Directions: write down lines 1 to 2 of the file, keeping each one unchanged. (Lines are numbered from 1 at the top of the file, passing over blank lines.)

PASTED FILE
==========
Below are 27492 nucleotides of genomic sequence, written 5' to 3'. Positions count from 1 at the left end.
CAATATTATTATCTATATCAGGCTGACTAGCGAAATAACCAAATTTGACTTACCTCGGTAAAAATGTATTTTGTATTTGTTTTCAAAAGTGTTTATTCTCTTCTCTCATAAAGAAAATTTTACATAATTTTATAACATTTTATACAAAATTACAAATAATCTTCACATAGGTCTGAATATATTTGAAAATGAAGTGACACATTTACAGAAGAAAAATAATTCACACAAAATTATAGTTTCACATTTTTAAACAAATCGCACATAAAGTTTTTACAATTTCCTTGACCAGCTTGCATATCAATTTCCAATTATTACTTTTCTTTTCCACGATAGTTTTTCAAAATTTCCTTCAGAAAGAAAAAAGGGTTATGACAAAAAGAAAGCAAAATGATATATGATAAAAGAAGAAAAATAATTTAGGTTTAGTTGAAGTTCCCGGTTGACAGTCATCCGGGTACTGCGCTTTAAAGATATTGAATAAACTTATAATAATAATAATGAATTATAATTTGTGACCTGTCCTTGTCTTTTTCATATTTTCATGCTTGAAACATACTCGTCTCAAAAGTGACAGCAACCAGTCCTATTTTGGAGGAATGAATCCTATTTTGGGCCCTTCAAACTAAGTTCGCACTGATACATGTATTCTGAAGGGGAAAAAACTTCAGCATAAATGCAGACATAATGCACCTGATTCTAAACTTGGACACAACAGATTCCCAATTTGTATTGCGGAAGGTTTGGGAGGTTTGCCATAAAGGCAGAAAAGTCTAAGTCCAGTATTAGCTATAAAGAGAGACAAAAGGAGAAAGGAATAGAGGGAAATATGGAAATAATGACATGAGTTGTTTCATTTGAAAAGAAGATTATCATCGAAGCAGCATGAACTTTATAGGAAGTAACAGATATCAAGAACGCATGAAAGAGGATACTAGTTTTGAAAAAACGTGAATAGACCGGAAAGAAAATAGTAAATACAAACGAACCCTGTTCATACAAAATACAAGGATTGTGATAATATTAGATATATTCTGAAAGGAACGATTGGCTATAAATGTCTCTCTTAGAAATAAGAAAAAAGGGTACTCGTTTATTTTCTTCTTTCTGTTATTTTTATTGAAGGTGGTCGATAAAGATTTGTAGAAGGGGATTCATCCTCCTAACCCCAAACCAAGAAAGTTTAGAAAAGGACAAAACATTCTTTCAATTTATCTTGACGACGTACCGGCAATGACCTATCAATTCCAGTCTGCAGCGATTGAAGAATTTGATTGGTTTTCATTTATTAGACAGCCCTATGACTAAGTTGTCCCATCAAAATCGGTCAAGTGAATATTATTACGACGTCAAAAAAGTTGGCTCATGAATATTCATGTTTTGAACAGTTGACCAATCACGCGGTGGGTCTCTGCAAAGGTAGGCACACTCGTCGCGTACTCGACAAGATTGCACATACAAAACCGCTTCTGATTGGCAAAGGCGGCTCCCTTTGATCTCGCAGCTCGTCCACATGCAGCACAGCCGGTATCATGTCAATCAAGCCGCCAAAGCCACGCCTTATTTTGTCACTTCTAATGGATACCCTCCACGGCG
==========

Below are 27492 nucleotides of genomic sequence, written 5' to 3'. Positions count from 1 at the left end.
CAATATTATTATCTATATCAGGCTGACTAGCGAAATAACCAAATTTGACTTACCTCGGTAAAAATGTATTTTGTATTTGTTTTCAAAAGTGTTTATTCTCTTCTCTCATAAAGAAAATTTTACATAATTTTATAACATTTTATACAAAATTACAAATAATCTTCACATAGGTCTGAATATATTTGAAAATGAAGTGACACATTTACAGAAGAAAAATAATTCACACAAAATTATAGTTTCACATTTTTAAACAAATCGCACATAAAGTTTTTACAATTTCCTTGACCAGCTTGCATATCAATTTCCAATTATTACTTTTCTTTTCCACGATAGTTTTTCAAAATTTCCTTCAGAAAGAAAAAAGGGTTATGACAAAAAGAAAGCAAAATGATATATGATAAAAGAAGAAAAATAATTTAGGTTTAGTTGAAGTTCCCGGTTGACAGTCATCCGGGTACTGCGCTTTAAAGATATTGAATAAACTTATAATAATAATAATGAATTATAATTTGTGACCTGTCCTTGTCTTTTTCATATTTTCATGCTTGAAACATACTCGTCTCAAAAGTGACAGCAACCAGTCCTATTTTGGAGGAATGAATCCTATTTTGGGCCCTTCAAACTAAGTTCGCACTGATACATGTATTCTGAAGGGGAAAAAACTTCAGCATAAATGCAGACATAATGCACCTGATTCTAAACTTGGACACAACAGATTCCCAATTTGTATTGCGGAAGGTTTGGGAGGTTTGCCATAAAGGCAGAAAAGTCTAAGTCCAGTATTAGCTATAAAGAGAGACAAAAGGAGAAAGGAATAGAGGGAAATATGGAAATAATGACATGAGTTGTTTCATTTGAAAAGAAGATTATCATCGAAGCAGCATGAACTTTATAGGAAGTAACAGATATCAAGAACGCATGAAAGAGGATACTAGTTTTGAAAAAACGTGAATAGACCGGAAAGAAAATAGTAAATACAAACGAACCCTGTTCATACAAAATACAAGGATTGTGATAATATTAGATATATTCTGAAAGGAACGATTGGCTATAAATGTCTCTCTTAGAAATAAGAAAAAAGGGTACTCGTTTATTTTCTTCTTTCTGTTATTTTTATTGAAGGTGGTCGATAAAGATTTGTAGAAGGGGATTCATCCTCCTAACCCCAAACCAAGAAAGTTTAGAAAAGGACAAAACATTCTTTCAATTTATCTTGACGACGTACCGGCAATGACCTATCAATTCCAGTCTGCAGCGATTGAAGAATTTGATTGGTTTTCATTTATTAGACAGCCCTATGACTAAGTTGTCCCATCAAAATCGGTCAAGTGAATATTATTACGACGTCAAAAAAGTTGGCTCATGAATATTCATGTTTTGAACAGTTGACCAATCACGCGGTGGGTCTCTGCAAAGGTAGGCACACTCGTCGCGTACTCGACAAGATTGCACATACAAAACCGCTTCTGATTGGCAAAGGCGGCTCCCTTTGATCTCGCAGCTCGTCCACATGCAGCACAGCCGGTATCATGTCAATCAAGCCGCCAAAGCCACGCCTTATTTTGTCACTTCTAATGGATACCCTCCACGGCG